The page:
Defendant: Yes, no, ma'am.
Court: Someone made other promises?
Defendant: No. No, ma'am.
Court: Has anyone promised you anything in particular would happen as a result of your entering this plea?
Defendant: No ma'am.
Scheele told the judge that he was "completely satisfied with the advice and representation" of his attorney. The court warned Scheele that once he pleaded to the court, if he did not like his sentence, he could not take his plea back. After determining that the plea was "freely and voluntarily given," the judge accepted the plea.
The court held a sentencing hearing almost three months after the plea conference. The judge sentenced Scheele to 15 years in prison with 5 years of probation to run consecutive to the incarceration.
After the sentencing hearing, Scheele timely moved to vacate his plea and sentence, requesting an evidentiary hearing. Scheele's motion argued that if he had known he could have been sentenced to more than ten years in prison he would not have pled "straight up" in open court. He also contended that he did not have a reasonable time to consider the consequences of his plea. The trial judge denied the motion without an evidentiary hearing.
The issue/question before this court is whether the trial court erred in denying the motion to withdraw plea without a hearing. Misrepresentations by counsel as to the length of time a defendant will serve may be a basis for allowing a defendant to withdraw a guilty plea. See Snodgrass v. State, 837 So.2d 507, 508 (Fla. 4th DCA 2003) (citing State v. Leroux, 689 So.2d 235 (Fla. 1996). However, rule 3.170(0 provides that relief may be denied without a hearing "if the record conclusively shows that the defendant is entitled to no relief." Snodgrass, 837 So.2d at 509 (Fla. 4th DCA 2003) (quoting Simeton v. State, 734 So.2d 446 (Fla. 4th DCA 1999)) see also Williams v. State, 919 So.2d 645, 646 (Fla. 4th DCA 2006).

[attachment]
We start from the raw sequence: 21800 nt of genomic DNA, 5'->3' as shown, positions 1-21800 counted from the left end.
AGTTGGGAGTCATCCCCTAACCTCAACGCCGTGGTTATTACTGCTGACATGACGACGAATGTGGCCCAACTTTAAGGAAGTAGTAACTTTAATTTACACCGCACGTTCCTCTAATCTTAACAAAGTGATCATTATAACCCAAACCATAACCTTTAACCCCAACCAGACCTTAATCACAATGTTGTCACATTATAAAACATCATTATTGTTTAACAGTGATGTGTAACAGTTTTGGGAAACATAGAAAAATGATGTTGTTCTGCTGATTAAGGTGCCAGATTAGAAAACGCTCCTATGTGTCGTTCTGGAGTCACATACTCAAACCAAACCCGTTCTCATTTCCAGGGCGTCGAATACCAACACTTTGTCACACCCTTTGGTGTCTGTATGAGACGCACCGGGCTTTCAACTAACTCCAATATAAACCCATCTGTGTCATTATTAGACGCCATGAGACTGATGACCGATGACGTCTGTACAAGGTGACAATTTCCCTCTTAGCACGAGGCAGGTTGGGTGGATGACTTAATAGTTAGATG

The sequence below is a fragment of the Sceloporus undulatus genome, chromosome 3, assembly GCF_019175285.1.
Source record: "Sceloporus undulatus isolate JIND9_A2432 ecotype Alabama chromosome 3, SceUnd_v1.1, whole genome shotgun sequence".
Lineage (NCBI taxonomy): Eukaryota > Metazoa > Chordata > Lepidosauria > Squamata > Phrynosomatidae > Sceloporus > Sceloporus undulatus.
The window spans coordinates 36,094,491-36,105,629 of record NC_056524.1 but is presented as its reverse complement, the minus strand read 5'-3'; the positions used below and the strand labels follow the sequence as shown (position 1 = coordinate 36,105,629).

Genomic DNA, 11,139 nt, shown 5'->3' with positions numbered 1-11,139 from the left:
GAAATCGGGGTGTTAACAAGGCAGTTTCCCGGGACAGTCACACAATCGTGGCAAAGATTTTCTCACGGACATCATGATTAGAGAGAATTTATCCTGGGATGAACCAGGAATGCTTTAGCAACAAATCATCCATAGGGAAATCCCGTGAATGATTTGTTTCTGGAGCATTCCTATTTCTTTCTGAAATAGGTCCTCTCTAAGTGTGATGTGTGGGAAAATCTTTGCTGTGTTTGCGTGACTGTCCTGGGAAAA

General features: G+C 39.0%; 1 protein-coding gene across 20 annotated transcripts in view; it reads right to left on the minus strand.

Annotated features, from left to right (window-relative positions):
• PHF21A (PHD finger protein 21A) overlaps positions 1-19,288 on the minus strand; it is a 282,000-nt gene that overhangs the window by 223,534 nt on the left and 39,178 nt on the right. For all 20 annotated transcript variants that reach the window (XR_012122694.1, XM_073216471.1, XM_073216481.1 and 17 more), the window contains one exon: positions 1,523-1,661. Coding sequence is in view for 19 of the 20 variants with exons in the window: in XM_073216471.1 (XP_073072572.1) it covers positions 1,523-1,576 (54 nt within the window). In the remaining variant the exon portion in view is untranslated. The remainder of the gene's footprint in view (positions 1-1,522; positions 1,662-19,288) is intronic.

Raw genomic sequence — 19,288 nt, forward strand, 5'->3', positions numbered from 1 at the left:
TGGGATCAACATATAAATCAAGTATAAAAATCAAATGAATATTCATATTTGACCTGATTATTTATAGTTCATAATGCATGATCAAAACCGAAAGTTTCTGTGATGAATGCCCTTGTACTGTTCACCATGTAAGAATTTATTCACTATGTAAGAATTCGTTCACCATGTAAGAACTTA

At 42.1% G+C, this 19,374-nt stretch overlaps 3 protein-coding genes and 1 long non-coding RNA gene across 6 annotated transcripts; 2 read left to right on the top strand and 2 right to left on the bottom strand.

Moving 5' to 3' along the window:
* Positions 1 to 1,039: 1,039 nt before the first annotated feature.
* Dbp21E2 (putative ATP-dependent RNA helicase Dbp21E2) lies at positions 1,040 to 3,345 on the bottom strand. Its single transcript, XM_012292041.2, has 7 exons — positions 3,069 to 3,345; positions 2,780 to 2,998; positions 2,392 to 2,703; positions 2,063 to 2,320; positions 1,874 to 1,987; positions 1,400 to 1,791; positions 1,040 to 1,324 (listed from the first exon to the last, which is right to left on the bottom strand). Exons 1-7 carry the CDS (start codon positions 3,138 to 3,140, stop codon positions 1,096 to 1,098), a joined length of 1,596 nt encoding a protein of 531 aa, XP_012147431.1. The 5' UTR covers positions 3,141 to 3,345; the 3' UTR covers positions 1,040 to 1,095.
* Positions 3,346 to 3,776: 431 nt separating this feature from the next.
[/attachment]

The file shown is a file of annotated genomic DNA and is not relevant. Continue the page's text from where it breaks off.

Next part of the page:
A defendant's general acknowledgment during a plea conference that no one promised him anything to plead guilty does not conclusively rebut a sworn allegation that the defendant was prompted to enter the plea by his lawyer's mistaken advice about the length of a sentence or eligibility for gain time. See Leroux, 689 So.2d at 236-37. In Leroux, the defendant claimed that his lawyer misrepresented the amount of time he would actually serve because of gain time credits. The supreme court held that the defendant's negative response to the trial court's question of whether anything had been promised to induce his guilty plea did not conclusively refute his postconviction relief claim. Id. at 237.